Author(s): Andras Szanto, Ph.D.
Date of Publication: Jan 01, 2003

This study contrasts grantmaking by leading American foundations in the years 2001 (the most recent year for which comprehensive data were available) and 1990, the first full year after the Cold War.1 The conclusions are sobering: among the minority of foundations that support the arts, international exchange grants – that is, grants that directly encourage artists, productions or arts experts to cross America’s borders – rank among the lowest of funding priorities. When measured at the height of American philanthropic activity, total direct grants for international arts

Author(s): Cynthia P. Schneider, Ph.D.
Date of Publication: Jan 01, 2003

Today, more than ever, the United States seeks to earn the respect and praise of the world, but opinion polls suggest that the country is falling short of the mark. The economic and military might which has gained the United States an unchallenged position of supremacy has not sufficed to win hearts and minds. But the power of America always has resided more in its moral than its military authority. In the face of criticism of the United States’ unilateralism, most manifest in the invasion of Iraq, that moral authority appears to be eroding in the eyes of the world. How to reinstate it? How

Author(s): Juliet Antunes Sablosky, Ph.D.
Date of Publication: Jan 01, 2003

Cultural diplomacy is back. In the aftermath of the attacks of September 11, 2001 a plethora of articles, reports, and op-ed pieces has appeared, urging greater attention to how the United States, its values, culture, and policies are perceived abroad and to how we can improve those perceptions. Among the recommendations are calls for increased efforts in the area of cultural diplomacy. Ironically, the renewed interest in cultural diplomacy comes at a time when the country’s resources and infrastructure for it are at their lowest levels in recent years. Since 1993, budgets have fallen

Author(s): Beers, Charlotte
Date of Publication: Dec 18, 2002

We are really fortunate today to have a guest here whose name means everything to us in the Educational and Cultural Bureau and Public Diplomacy. I'd just like to introduce her and ask her to stand. Mrs. Fulbright. (Applause.) Thank you. That means we're really going to have to pay attention to what we say about our exchanges.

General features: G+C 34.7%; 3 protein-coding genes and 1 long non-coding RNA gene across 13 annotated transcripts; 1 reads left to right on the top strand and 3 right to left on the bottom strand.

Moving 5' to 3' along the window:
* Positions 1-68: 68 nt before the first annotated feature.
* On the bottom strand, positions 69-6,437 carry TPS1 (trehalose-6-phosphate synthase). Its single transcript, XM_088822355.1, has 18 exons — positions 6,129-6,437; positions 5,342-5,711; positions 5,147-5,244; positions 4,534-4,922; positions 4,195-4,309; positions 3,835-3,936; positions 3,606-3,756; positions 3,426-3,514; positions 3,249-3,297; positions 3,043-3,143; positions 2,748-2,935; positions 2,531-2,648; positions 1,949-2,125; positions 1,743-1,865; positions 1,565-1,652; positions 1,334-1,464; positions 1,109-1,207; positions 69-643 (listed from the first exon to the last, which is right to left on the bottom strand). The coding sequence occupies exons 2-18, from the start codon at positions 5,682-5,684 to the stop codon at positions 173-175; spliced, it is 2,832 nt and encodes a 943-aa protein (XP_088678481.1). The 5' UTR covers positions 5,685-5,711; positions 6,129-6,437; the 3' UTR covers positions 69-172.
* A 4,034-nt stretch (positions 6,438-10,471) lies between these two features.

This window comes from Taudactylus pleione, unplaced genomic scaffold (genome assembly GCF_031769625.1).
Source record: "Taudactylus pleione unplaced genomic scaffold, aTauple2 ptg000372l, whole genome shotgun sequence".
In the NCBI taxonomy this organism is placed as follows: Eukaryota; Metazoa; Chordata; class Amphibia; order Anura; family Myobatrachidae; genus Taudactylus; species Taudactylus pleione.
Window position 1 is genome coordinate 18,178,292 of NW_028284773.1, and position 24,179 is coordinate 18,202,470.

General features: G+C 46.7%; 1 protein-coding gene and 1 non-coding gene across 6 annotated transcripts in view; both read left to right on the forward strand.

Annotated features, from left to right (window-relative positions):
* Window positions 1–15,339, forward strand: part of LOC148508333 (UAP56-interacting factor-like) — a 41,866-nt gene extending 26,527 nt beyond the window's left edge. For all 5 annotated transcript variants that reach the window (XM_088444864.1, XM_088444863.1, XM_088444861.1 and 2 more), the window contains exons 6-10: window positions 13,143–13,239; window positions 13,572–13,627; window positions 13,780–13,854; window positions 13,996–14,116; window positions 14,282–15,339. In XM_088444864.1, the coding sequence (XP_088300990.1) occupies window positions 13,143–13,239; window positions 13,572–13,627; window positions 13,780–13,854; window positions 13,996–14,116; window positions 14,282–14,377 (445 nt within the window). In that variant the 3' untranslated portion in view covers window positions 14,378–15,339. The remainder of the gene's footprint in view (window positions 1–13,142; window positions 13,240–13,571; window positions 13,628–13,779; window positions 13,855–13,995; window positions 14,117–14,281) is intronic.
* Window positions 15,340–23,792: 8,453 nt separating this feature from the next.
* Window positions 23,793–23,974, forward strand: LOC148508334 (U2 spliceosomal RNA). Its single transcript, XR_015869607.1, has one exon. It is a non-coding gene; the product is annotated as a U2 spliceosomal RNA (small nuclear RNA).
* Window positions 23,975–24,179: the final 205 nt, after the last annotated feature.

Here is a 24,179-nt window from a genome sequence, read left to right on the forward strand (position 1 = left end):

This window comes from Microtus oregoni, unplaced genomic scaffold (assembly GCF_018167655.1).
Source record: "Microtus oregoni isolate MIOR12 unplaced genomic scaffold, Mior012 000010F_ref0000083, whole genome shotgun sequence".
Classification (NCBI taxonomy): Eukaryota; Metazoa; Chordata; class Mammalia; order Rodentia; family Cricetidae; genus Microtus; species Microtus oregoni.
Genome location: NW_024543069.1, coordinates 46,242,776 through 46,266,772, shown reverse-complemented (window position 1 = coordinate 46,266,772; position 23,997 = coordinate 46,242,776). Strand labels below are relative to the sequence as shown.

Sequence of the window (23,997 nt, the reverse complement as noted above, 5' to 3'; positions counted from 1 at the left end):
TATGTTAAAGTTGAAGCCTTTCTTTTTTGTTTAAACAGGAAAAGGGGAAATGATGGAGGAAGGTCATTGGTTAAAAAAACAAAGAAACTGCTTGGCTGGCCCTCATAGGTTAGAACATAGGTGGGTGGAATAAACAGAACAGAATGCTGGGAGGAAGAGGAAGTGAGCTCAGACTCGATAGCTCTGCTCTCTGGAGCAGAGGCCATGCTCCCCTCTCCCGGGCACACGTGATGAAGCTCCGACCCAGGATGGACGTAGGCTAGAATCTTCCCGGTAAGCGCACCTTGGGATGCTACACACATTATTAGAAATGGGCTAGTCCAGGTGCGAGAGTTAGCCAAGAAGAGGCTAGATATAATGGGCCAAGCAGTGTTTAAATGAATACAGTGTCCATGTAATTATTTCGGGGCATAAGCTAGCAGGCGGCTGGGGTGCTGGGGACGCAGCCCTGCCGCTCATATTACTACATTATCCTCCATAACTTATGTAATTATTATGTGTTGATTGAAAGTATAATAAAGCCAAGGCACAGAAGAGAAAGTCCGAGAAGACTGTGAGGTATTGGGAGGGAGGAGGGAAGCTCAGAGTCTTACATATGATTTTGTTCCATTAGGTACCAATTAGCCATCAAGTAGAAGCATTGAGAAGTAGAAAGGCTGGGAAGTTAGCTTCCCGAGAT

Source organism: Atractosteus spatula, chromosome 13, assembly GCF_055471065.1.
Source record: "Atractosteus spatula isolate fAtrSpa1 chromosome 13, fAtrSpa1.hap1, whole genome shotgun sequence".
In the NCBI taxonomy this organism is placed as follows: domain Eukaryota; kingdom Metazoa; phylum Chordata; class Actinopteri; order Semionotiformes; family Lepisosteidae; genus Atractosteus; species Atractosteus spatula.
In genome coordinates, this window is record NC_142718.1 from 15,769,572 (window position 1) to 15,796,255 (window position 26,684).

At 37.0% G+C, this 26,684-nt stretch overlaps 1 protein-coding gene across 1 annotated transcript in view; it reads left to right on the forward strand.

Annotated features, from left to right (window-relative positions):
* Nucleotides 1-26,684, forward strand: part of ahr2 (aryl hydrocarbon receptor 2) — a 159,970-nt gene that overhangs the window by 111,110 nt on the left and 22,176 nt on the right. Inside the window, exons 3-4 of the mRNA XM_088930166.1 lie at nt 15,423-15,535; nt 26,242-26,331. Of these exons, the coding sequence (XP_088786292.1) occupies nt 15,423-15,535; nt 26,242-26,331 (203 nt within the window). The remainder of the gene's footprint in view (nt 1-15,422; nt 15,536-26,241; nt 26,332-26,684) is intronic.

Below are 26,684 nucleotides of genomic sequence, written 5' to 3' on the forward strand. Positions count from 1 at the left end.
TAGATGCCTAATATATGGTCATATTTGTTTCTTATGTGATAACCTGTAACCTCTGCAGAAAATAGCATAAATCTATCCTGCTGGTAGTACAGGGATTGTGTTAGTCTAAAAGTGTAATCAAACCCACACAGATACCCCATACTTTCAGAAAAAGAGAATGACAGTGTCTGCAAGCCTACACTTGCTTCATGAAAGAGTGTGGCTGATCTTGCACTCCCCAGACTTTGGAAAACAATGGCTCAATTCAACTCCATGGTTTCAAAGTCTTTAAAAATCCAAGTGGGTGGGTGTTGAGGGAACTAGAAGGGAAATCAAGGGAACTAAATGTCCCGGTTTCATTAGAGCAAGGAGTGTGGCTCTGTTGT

Author(s): Research Division
Date of Publication: Dec 31, 1999

This National Endowment for the Arts research note, Research Division Note #74, summarizes the latest research comparing government (public) arts expenditures in the U.S. with the spending levels of other countries.

Author(s): Australia Council
Date of Publication: Dec 31, 1997

A new Australian Council resource for arts organizations which focuses specifically on the development of non-English speaking background audiences. In doing so it brings together two key concerns: the Council's Arts for a Multicultural Australia policy and our ongoing commitment to audience development, in particular marketing skills development. (from abstract)

Author(s): Halpin, Margaret and Martin, Linda
Date of Publication: Nov 30, 1993

December 1993 Monograph explores results of a National Assembly of Local Arts Agencies (NALAA) survey of local arts agencies (LAAs) engaged in international exchange.

Author(s): Dambach, Charles F.
Date of Publication: Nov 30, 1992

December 1992 Monograph (National Assembly of Local Arts Agencies)

Author(s): Jane M. Gullong and Noreen Tomassi, editors
Date of Publication: Dec 31, 1991

This 1992 book lists financial resources for international arts excange programs, residencies, and other international arts programs. This book also provides a brief history of financial support for international art exchange.

Author(s): Ivey, Bill
Date of Publication: May 15, 2019

This report begins by redefining “cultural diplomacy” in light of current events, and then reviews the history and current state of cultural diplomacy efforts. Our report concludes by identifying key challenges, possible initiatives, and essential questions that, if engaged, can enable cultural institutions, government agencies, arts industries, policy makers, and private sector leaders to harness the global movement of our expressive life to advance our national goals.